Jack Schmidling Productions, Inc.
18016 Church Road ~ Marengo IL 60152



Making sauerkraut is as easy as falling off a log but making good kraut and keeping it that way takes a little more effort. What follows is a method I use to produce consistantly good kraut, year after year and I have to date them to know which to eat first. The three year old tastes just like the 3 month old.


Like just about everything on these pages, Sauer Kraut is a product of fermentation. This totally changes the flavor of the raw material in addition to giving it long term keeping qualities. These days of course, we are interested only in the gastronomic aspects, as fresh cabbage is available the year round.

The sauerkraut fermentation process utilizes the indigenous population of bacteria in the raw cabbage to produce lactic acid. This produces a low pH environment that allows few if any other bacteria to survive. The lactic acid is also what gives the kraut it's characteristic sour flavor. Salt is added to the raw cabbage to draw out much of the water (drier product keeps longer) and to inhibit salt-intolerant bacteria. This allows the acid producing bacteria to get a strong foot hold and dominate the population.

The typical routine is to mix the cabage with salt and then let it sit in a vat or barrel for the 6 week fermentation period. It is then ready to eat. It can be taken out as needed but that is were much of the trouble starts. I highly recommend processing it in a canner or pressure cooker to prevent further change, which is usually is in the direction of spoilage or at least off-flavors.

The simple procedure which follows, eliminates all the problems by advancing to the optimum packaging stage earlier.


You can make any amount you want but I find ten pounds, convenient. It fits into 5 gallon bucket and makes about all I can eat in a year (about 20 pints). I lose about 25% of my cabbage to triming so you must allow for that if you are buying it.

Shred it any way you like... food processor, knife, etc. We have an official Krauthobel my wife picked up in Germany that works very well, sitting on top of the bucket as in the picture. Weigh the shreded cabbage and add 2 tsp (12 gr) of pickling salt per pound. Mix this well and regularly. Initially, you have to get in there with your hands but as the water starts drawing out, it gets easier with a long spoon.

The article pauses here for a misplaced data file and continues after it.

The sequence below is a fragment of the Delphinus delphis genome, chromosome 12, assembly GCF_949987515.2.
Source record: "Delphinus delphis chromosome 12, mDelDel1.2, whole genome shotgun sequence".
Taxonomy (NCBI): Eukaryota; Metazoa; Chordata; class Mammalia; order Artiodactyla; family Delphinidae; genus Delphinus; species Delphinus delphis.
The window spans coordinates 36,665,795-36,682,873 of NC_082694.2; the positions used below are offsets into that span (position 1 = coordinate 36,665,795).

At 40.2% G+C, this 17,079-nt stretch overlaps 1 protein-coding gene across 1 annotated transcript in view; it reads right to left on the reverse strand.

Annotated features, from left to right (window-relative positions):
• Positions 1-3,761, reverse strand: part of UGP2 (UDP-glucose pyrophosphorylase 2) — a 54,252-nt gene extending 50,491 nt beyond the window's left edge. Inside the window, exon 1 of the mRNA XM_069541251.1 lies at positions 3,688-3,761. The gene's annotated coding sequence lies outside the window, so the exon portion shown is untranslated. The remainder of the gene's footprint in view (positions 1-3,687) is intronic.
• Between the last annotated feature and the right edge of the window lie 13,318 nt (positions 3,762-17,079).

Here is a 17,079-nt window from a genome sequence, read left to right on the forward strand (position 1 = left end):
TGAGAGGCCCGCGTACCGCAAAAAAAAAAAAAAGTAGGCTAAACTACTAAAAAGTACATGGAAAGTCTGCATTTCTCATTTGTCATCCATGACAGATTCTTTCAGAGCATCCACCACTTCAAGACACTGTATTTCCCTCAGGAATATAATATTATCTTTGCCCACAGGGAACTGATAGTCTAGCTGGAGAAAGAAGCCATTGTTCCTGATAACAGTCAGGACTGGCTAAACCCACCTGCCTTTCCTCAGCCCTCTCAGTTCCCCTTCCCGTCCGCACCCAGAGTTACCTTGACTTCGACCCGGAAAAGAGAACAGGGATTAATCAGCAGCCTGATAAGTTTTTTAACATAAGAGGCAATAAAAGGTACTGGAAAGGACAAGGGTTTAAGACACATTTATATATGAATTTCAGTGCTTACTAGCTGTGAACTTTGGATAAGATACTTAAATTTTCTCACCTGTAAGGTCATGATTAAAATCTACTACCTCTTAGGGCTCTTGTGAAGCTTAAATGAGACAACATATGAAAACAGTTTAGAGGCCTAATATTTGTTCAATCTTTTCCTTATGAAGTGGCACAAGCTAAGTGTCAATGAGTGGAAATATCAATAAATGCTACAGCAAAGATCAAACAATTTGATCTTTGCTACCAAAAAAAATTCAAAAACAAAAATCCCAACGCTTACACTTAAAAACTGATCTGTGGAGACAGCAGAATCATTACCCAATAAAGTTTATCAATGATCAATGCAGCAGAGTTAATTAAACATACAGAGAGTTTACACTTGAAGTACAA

After 24 hours, prepare pint mason jars by washing thoroughly in hot soapy water. Mix the kraut again and begin filling the jars with a ladle, paying attention to the liquid/kraut balance. Stir before each jar to make sure that each jar gets its share of brine. After all the jars are filled to the usual 1" head space, top them off with remaining brine or tap water. Beware of chlorine here if you have to add a lot, it should be boiled first or use distilled water.

When the jars are filled and topped off, screw on the lids and place them in pans or trays to collect any over flow and store at room temp for 6 weeks. I turn them upside down a few times during the period just to mix things up but put them back the right way after a few turns. I get very little (if any) overflow. The fermentation process produces CO2 so there is some bubbling and leakage out the top but the jars are designed to deal with this and there is no danger of bursting.

When 6 weeks is over, open a jar and simmer it in a sauce pan for 5 minutes or so and taste it. If you like it (I always do), then you can process them for long term keeping. Before processing, you need to rinse the jars; then remove the lids and wipe both the jar top and seal of the lid with clean wet fingers to remove any gunk that would prevent a seal. Then process them in boiling water or a pressure cooker. I process mine for 10 minutes a 10 lbs.

That's all there is too it. You will never buy store stuff again.


This mighty fine alternative to standard kraut resulted from not having enough red cabbage to make pickled red cabbage. It is sort of a combination of sauer kraut and pickled beets that looks like it was made with red cabbage and goes like this.......

Simmer 1/4 lb fresh beets till soft enough to slip off the skins. Save the juice for later and cut, dice or leave whole as preferred.

Shred 2 lbs cabbage and add 4 tsp salt. Add the beets and let sit overnight to start fermentation and wilt.

Make a brine of:

1 cup vinegar
1 cup sugar
1/2 cup beet juice
Your choice of other spices... cloves, pickling etc.

Stir cabbage and beets and ladle into jars with perforated ladle, leaving most of the brine behind. Top off jars with the sweet brine, screw on lids and process at 10 lb for 10 min.

Great change from kraut and goes well with the same meats.

Bon appetit,